Continents formed one land mass. As continental drift occurred, reptiles evolved into birds and mammals. Some paleontologists believe birds are dinosaurs. There was a golden age of giant mammals in the Cenozoic Era. Mammoths and mastadons became extinct only at the end of the recent Ice Age. Man has existed in some form for 5 million years. He evolved from primates in southeast Africa and spread through Europe and Asia. From Asia, he populated the South Sea islands and walked across the land bridge at the Bering Strait into the Americas. That was 50,000 years ago. Races as we know them came into existence at the end of the Ice Age 20,000 years ago. Civilization was born in Egypt and Mesopotamia. Recorded history spans 5,000 years. Colonization of the Americas by Europeans from the Renaissance forward is the most important human migration in history. World population is currently 6 billion. 300 million are in the United States.

Natural history is understood in terms of the Geological Time Scale. Paleontologists study the fossil record. Fossils are found in sedimentary rocks, those laid down by water. Radio carbon dating determines the age of rocks. To know the age of rocks is to know the age of their fossils.

The Outer Planets (Mars)

The outer planets exhibit retrograde motion. They appear to travel backwards against the stars as the faster Earth overtakes and passes them. Mars is a dramatic example.

Percival Lowell studied Mars from his observatory in Flagstaff, Arizona. He saw what he mistook for canals built by Martians.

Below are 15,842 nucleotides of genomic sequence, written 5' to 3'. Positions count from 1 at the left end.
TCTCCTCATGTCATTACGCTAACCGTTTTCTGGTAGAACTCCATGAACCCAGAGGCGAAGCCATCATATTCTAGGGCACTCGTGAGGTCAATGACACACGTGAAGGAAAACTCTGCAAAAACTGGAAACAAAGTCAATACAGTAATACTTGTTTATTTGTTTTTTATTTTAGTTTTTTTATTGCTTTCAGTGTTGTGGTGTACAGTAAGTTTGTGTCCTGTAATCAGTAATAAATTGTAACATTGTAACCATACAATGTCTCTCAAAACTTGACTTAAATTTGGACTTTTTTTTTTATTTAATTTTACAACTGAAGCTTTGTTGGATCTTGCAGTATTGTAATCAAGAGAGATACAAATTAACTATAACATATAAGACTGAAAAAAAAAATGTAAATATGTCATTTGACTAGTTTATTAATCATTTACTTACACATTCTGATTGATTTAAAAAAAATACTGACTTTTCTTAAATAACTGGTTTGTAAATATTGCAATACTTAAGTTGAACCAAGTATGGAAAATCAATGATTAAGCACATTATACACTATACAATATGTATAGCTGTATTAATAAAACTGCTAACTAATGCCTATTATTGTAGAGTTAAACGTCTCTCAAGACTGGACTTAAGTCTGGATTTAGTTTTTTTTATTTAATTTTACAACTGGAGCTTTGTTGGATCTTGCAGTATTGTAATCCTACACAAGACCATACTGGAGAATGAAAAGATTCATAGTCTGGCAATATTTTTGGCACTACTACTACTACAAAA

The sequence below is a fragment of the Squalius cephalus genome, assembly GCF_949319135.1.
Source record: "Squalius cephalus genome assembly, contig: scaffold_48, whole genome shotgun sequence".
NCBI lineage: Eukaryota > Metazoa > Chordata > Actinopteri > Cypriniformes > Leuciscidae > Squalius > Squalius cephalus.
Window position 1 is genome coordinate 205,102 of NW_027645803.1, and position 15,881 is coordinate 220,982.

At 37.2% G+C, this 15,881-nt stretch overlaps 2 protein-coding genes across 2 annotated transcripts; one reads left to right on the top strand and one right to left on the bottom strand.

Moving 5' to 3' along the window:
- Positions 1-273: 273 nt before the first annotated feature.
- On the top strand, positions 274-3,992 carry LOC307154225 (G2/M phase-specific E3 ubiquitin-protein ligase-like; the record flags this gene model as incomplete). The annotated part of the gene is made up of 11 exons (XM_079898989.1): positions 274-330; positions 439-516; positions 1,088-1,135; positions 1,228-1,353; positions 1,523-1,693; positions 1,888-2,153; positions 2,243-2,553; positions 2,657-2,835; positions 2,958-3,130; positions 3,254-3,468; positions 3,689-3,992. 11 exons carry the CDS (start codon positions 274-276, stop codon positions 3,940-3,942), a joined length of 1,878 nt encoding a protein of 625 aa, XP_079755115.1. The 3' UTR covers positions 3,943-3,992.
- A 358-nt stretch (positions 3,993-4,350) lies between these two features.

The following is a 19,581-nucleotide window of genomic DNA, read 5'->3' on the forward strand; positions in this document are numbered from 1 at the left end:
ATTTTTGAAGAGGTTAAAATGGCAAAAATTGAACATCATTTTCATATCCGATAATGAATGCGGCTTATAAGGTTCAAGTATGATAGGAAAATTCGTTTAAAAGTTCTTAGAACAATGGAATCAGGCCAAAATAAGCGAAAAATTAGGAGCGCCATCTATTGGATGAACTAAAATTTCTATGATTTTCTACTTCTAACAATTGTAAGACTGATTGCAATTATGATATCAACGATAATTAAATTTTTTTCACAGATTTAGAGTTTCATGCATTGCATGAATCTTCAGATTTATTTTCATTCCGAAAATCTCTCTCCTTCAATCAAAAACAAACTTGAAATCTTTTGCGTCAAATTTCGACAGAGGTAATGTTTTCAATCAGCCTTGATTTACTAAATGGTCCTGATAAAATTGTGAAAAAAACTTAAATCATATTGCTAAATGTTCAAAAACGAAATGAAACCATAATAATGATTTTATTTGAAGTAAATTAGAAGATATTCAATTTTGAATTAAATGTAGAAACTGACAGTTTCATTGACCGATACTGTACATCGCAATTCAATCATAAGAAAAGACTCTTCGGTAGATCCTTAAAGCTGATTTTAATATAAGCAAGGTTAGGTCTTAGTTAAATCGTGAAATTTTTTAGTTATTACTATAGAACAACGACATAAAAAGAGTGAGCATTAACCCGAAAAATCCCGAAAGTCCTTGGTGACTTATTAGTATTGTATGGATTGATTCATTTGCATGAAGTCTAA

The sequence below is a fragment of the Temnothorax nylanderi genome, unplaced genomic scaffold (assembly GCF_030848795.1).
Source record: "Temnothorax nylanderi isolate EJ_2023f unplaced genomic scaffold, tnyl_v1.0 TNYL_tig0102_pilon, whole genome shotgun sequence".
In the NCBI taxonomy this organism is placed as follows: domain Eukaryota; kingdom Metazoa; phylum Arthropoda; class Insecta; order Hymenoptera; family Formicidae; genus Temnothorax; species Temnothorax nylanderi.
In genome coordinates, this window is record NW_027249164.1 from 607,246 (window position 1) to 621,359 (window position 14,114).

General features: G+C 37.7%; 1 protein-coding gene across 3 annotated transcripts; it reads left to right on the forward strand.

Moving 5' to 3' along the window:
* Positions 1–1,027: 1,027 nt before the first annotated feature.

Mars gets its red color from dust storms. Its surface contains rust (iron oxide). Its polar caps are made of dry ice (frozen carbon dioxide). Mars has a huge volcano known as Olympus Mons and a canyon called Valles Marineris.

Mars' atmosphere is too thin for water. There is evidence that water flowed in the past. If so, life may have evolved. The way to know is to go there and bring back rocks to see if they contain fossils. A journey to Mars will take a year, 6 months to get there and 6 months to return.

The Viking spacecraft landed on Mars in 1976. It found chemicals said to mimic life. 3 essentials for life are water, nutrients and energy. Scientists study the Atacama desert in Chile, the driest place on earth, to learn about Mars.

The Mars Science Laboratory will be launched in 2009 and land in 2010. It will try to determine whether microbes evolved on Mars. There may have been a zone of life in the early solar system extending from Venus to the asteroids.

The Martian moons are Phobos and Deimos. In Homer's Iliad, they were Fear and Panic and attended the god of war.

The asteroid belt is between Mars and Jupiter. Jupiter's influence kept this collection of rocks from coalescing into a planet. Ceres and Vesta are asteroids.

Difference in size means a difference in gravity. Large planets like Venus and Earth hold atmospheres. Small worlds like Mercury and the moon do not. Medium-size Mars holds a thin atmosphere. Worlds with atmospheres do not have many craters because atmospheres vaporize meteors and erode craters. Earth has a few craters. Venus and Mars have more. Mercury and the moon are heavily cratered.

Gas Giants

Voyager 1 flew by Jupiter and Saturn and was deflected. Voyager 2 went on to Uranus and Neptune. Voyager 2 spent 12 years (1977-89) on its Grand Tour. All the gas giants were found to have rings.

Jupiter is a failed star. If it were larger, nuclear reactions would have begun and it would shine by its own light. It is made of hydrogen and helium, the most common elements.

Jupiter has bands because it rotates so fast that its clouds are stretched into patterns. The Great Red Spot is a huge storm. There is now a Red Spot Jr. The Galileo probe reached Jupiter in 1995.